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So you’ve decided to become a foster parent. Congratulations! You’re about to embark on a wonderful journey! But first: it’s time to get your house ready!

You don’t always get a lot of lead time when a placement needs to be made, so it’s good to be prepared, should the time come. You foster child is likely coming from a place of great transition, so making your home as comfortable and welcoming as possible will go a long way toward making them feel safe and secure.

First, be ready with the supplies. Depending on their situation, foster children don’t always have a lot of belongings. It’s a good idea to have at least a few essentials waiting for them when they arrive. A toothbrush, some toiletries, and a few clothing items (in varying sizes and genders) is a great place to start.

If you want to go the extra mile, put together a basket of goodies for your foster child. Their own cozy blanket, some age-appropriate toys and book, and other fun items are great ways to make them feel at home and cared for.

You can create another special welcome token by putting together a book of photos of the family, and let the foster child know you want to add new photos with them, too. Again, as foster children don’t often come with personal belongings, a memento like this can be very meaningful.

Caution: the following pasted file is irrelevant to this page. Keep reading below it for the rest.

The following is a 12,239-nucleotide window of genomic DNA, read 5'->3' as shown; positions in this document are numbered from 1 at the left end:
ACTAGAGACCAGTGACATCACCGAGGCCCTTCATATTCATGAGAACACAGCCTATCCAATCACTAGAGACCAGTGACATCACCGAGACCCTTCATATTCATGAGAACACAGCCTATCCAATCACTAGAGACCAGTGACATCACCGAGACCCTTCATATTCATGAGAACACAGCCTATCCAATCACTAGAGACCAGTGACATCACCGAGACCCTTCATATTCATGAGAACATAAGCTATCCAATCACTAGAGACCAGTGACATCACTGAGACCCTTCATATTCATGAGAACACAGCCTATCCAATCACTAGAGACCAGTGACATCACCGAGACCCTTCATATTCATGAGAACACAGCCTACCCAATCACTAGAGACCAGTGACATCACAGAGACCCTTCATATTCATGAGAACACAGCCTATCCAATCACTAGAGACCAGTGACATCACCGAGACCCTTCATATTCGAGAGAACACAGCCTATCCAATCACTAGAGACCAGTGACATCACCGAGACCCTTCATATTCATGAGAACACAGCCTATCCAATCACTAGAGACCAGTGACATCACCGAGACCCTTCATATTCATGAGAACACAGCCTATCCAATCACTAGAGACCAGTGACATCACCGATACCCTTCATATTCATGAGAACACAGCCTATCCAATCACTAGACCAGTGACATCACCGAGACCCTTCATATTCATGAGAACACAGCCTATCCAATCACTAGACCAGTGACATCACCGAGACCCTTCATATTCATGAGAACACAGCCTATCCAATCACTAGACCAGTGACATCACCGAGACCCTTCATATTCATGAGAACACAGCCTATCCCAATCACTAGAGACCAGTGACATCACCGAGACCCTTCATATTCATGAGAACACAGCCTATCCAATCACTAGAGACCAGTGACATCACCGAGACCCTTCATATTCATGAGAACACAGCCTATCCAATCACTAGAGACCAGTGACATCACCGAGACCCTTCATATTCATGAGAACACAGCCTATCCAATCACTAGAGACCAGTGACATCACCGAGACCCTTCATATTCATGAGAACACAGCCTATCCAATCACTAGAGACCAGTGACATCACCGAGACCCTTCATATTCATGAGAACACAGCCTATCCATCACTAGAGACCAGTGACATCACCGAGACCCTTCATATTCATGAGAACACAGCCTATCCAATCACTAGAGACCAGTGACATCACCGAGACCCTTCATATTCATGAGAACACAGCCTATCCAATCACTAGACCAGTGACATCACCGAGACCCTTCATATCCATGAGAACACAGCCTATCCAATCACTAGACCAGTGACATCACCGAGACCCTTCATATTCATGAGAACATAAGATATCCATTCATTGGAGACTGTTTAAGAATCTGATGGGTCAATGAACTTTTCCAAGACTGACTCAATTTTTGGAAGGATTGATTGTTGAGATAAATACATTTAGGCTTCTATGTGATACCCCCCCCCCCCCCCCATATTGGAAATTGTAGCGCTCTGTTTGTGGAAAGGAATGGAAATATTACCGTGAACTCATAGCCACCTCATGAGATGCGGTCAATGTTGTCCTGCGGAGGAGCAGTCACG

If you’re able to provide the foster child with their own room, get it ready before they arrive. Knowing that they have a comfy place to come home to that is all there own will mean so much to the foster child. You can decorate it yourself, or let them pick out a few things to help make it personalized for them. Let them know they are free to rearrange or organize it however they want.

Keep your fridge stocked with extra goodies and treats, and be ready for that extra belly you have to feed! Once they arrive, a great way to bond and learn more about your foster child is to ask them about their favorite foods. Have a special meal to welcome them to the house, and maybe have a special night of the week where they get to pick what’s on the menu for dinner.

Put together a binder with important information: family contact information, where the adults work, names of family members, house rules, etc. This is a great way for the foster child to learn about the house and your family.

Make sure the rest of the home is warm and inviting, too. Organize and clean the common areas to make sure your foster child knows they are welcome in the whole house. They should be able to feel comfortable hanging out as if it was their own home.

It can take time for foster children to fully settle into a new space and new family. Taking these first preparatory steps, though, will help the child know they are welcome and wanted in the home. This will help the foster child feel safe and at ease in their new surroundings.